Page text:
The threat that outsourcing possess to the American mechanical engineering field as a whole is relatively small. Given the highly skilled and specialized nature of the trade, the number of mechanical engineers adversely affected by the closure of even a major factory is only a small fraction of the total number when the entire labor force is considered. The same BLS report on the field illustrates just how thinly dispersed engineers are across relevant industries; keep in mind that despite the seemingly low numbers, the national unemployment rate for individuals in the field has tracked well-below the national average (values are total number employed in industry / percent of industry employment):
- Architectural & Related Services: 54,770 / 4.21%
- Scientific Research & Development: 14,470 / 2.30%
- Aerospace Product & Parts Manufacturing: 12,940 / 2.63%
- Federal Executive Branch (OEW Designation): 11,820 / 0.58%
- Navigational, Measuring, Electro-medical, & Control Instruments Manufacturing: 10,980 / 2.71%
While these five categories represent those with the highest total number of mechanical engineers employed, the top industries by percentage of industry are engine and turbine, and industrial machinery manufacturing respectively.
Eyes On The Future
The outsourcing of some manufacturing jobs is a heavy blow to many blue collar workers in the U.S., and it is impacting those in the mechanical engineering field as well. Although domestic manufacturing in other sectors, such as solar panels and turbines used in green tech are replacing some of the lost jobs, the gains are not enough to fill the void. The Bureau of Labor Statistics predicts that the growth in job opportunities for mechanical engineers for this decade (2010 – 2020) will be around 9%, a growth rate almost half of that for all occupations (14%). Additionally, the exponential nature of technological development in the manufacturing industry and other sectors relevant to mechanical engineering mean that individuals in the field must remain abreast of the rapidly changing technologies to stay competitive.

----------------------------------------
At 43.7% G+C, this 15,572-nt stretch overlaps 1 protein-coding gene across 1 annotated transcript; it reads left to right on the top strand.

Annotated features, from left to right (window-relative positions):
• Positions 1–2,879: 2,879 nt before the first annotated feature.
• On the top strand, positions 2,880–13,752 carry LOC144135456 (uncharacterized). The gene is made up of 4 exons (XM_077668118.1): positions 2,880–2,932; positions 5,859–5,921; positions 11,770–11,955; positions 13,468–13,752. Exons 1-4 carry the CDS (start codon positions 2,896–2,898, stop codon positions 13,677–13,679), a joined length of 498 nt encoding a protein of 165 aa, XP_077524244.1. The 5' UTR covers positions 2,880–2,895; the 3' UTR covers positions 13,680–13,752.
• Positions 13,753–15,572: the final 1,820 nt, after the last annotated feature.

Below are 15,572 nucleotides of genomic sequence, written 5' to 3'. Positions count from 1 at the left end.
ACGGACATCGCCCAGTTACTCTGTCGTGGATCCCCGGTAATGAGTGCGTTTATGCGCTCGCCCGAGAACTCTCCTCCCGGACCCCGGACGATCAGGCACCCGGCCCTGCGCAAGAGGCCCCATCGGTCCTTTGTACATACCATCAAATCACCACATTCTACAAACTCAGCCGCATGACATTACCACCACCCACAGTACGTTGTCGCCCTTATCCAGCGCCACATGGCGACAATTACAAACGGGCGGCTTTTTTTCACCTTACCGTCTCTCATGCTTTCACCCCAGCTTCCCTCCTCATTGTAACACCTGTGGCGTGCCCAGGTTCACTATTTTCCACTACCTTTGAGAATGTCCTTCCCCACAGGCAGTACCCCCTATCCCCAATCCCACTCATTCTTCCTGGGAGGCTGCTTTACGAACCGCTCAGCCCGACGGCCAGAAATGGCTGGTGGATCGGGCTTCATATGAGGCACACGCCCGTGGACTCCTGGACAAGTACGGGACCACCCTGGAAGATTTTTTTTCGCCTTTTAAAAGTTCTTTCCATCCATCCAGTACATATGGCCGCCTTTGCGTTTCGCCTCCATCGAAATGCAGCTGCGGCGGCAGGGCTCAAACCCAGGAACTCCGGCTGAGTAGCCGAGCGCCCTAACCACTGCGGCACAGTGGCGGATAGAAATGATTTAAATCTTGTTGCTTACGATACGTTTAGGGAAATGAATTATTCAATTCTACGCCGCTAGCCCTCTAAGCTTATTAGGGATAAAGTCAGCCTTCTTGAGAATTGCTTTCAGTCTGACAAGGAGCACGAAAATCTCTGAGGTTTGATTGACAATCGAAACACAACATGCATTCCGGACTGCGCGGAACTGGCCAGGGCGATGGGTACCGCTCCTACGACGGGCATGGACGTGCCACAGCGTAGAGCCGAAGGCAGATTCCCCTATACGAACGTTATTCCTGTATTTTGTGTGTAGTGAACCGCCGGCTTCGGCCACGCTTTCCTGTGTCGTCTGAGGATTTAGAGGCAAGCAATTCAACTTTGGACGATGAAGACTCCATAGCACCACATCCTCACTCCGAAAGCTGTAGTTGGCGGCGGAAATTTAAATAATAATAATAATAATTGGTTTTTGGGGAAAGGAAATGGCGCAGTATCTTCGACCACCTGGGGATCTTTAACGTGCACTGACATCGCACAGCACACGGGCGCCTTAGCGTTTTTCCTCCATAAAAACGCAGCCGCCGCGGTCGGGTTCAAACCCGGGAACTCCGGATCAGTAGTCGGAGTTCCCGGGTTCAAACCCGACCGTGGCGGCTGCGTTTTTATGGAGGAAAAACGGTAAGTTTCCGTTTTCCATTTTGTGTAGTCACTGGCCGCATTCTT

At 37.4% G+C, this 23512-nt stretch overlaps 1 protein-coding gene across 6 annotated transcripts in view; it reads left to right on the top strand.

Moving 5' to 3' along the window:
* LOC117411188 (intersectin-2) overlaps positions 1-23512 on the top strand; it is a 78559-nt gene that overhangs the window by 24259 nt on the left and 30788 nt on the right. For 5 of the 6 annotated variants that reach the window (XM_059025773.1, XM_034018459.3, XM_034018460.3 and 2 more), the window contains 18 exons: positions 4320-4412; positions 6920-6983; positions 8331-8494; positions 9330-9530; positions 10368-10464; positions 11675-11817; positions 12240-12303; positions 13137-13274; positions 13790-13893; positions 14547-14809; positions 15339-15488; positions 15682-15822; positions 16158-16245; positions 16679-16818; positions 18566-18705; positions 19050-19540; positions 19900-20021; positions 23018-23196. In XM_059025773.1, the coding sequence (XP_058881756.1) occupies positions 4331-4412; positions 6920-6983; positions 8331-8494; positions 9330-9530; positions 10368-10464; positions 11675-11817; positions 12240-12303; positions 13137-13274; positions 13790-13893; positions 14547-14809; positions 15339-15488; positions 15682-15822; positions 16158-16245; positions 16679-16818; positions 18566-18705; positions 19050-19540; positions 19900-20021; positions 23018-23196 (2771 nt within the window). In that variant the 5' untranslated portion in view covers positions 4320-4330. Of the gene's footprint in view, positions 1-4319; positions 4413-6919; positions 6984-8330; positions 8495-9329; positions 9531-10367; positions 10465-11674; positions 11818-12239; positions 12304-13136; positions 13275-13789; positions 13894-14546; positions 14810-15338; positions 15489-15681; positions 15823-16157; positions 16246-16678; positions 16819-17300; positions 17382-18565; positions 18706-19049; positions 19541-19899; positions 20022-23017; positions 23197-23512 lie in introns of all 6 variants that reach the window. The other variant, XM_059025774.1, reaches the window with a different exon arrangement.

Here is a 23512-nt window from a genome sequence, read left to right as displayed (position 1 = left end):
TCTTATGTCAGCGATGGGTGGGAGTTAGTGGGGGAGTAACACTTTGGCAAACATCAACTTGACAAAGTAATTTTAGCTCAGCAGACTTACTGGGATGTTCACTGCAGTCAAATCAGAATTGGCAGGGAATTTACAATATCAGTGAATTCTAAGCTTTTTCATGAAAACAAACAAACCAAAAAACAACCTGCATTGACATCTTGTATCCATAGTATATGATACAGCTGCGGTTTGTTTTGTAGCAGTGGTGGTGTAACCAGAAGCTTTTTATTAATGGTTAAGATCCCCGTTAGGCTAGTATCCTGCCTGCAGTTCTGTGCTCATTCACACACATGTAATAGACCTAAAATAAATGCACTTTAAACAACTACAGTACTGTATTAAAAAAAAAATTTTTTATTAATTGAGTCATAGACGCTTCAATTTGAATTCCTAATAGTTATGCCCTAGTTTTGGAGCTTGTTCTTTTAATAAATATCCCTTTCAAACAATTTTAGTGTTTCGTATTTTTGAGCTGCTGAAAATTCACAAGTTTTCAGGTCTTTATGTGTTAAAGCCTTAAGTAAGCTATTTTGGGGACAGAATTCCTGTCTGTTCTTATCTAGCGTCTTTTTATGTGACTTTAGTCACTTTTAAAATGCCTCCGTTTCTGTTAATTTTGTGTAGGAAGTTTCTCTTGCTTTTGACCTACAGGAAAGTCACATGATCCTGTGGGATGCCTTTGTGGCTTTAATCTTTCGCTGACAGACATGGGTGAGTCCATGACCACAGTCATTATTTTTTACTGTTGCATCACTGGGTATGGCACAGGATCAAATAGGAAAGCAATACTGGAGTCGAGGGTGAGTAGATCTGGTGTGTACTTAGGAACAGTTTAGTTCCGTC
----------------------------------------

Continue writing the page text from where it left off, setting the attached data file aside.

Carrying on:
Sub-average growth predictions such as those released by the BLS should be taken with a grain of salt. It is important to remember that relative to many other occupations, a technical career in mechanical engineering still offers greater opportunities for recent college graduates in terms of both employment and base salary. The steep barriers to entry for the field, mainly the challenging academic coursework and mastery of complex technical skills, mean that it is unlikely that mechanical engineering will see the same saturation as other less technical occupations such as law. For both individuals beginning college and choosing a major for the first time, or others considering a return to school in order to jump to a new industry, a technical degree such as mechanical engineering is definitely worth considering.
Below is a video featuring Won in the day of a mechanical engineer.